anyone else played mass effect?
black helicopters because the universe is NOT expanding
There are no drag lines indicating a direction of movement through the solid mars surface... therefore no alien skimming and no meteorites can have hit at any kind of angle. There must be some other explanation... my money is on a direct impact at 0 angle or some kind of strong wind/weather conditions over a light/dusty surface - a bit like a dessert
It is clearly a battle scar.
The original Martians were at interstellar war with another advanced race. Their enemies used kinetic energy weapons (near-C rocks) to obliterate the Martian civilization. This was the single last shot that eliminated the Martian homeworld.
Fortunately for us, the Martians had seeded the 3rd planet with life-bearing rocks before they were exterminated.
Impact craters are caused by supersonic shock waves, so the process does not resemble chucking ball bearings into flour.
Most surface impacts - especially on planets with atmospheres - take place at more than 45 degrees, at which angle the shock waves radiate in largely circular pattern. Below this angle, however, the resulting crater becomes an elongated ovoid, as a greater degree of the explosive force is directed along the axis of impact - like the Matt Wilson crater in northern Australia; one of the best examples of a single, low-angle impact crater on Earth.
The curious thing about this one, is its shallow, and very smooth, floor. One radical explanation, is that the true surface of the crater was buried in silt, as part of some sort of lake bed, which formed in it, following (or perhaps even because of) the impact itself.
I reckon it is either a collapsed geode or a caldera. Would explain the hard rock sides and the perfectly flat centre, assuming the atmosphere was around and the dusts could then move in and fill it.
Given mars has lava and tectonics in a similar way to us, it is more plausible than a space ship glancing off a planet. To create that it would have been a HUGE ship and we would all now be minions or food.
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For me there is a logical processes that could have caused it. I'm not an expert in dating crater formation so my hypothesis might be bollocks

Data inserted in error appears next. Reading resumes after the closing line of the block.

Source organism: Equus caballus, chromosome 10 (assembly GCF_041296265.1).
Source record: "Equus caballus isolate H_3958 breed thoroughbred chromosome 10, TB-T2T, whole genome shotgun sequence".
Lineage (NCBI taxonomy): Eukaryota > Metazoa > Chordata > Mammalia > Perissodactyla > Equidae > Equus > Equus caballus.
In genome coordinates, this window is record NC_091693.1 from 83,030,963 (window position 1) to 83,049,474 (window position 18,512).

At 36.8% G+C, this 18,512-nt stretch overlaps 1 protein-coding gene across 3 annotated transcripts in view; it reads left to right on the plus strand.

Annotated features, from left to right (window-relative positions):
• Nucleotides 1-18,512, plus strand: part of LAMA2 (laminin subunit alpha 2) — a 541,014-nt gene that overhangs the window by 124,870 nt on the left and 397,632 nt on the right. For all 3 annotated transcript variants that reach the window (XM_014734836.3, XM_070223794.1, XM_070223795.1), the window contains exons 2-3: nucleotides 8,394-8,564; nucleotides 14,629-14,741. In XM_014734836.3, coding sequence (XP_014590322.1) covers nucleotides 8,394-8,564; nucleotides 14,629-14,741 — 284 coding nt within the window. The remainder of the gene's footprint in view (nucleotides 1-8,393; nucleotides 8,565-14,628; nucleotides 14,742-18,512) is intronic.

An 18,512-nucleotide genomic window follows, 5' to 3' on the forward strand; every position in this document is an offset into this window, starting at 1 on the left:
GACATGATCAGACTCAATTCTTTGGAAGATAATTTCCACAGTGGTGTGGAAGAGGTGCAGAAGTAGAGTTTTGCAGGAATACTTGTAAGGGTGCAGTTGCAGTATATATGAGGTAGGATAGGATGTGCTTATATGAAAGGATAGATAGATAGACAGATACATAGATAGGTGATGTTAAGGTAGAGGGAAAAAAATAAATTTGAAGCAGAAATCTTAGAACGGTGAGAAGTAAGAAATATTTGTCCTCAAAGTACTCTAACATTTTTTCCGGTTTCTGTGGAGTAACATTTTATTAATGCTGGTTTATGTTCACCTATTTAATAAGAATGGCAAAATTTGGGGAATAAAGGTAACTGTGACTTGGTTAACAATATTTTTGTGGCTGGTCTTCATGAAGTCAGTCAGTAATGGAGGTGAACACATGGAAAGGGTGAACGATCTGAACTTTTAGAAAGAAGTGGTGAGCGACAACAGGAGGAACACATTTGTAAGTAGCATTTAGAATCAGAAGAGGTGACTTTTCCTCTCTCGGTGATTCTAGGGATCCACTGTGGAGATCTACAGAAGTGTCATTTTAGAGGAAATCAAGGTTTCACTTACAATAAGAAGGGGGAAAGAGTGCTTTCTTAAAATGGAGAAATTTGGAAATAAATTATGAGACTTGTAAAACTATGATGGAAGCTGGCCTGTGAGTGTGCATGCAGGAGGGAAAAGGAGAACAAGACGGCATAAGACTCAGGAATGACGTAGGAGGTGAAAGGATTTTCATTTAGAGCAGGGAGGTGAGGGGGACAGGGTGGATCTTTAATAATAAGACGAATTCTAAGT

1. Shallow impact crater, meteorite 'skids' impact carving out crater. The generally flat look of the crater floor is caused by it filling with sand / dust over the many millions of years later, so basically we're looking at the solar systems biggest sandpit.
2. Shallow impact crater, similar process but into water / wet mud type lake bed.
3. Tectonic movement, a caldera / rift valley type process was at work that stalled. When the underlying magma cooled it contracted leaving a depression (which then filled with dust / sediment etc).
Things to look for, if it where a meteorite impact we should see a 'fall out line' of debris some distance from the crater (the distance would denote the force of impact, by measuring the mass of the objects moved / distance / gravity we can work out how big it was). Imagine a bunker shot in golf where the sand kicks up and falls after etc.
"However, the most likely explanation is that it was made in an oblique impact, when a small body struck the surface at a very shallow angle, perhaps less than five degrees from the horizontal"
Who the F*** are they trying to kid? Just look at the skale of this thing! The crater walls are almost 2 kilometers high for goodness sake! SMALL BODY?!!!
If this is an impact crater then it means Mars was at some point hit by a bloody MASSIVE object, something maybe 50-100 Kilometers wide...
A similar impact on Earth would distroy a large proportion of the atmosphere and wipe out te vast majority of life eventually turning our planet into a lifeless rock like Mars... Hmm.. maybe they just don't want to cause a panic..?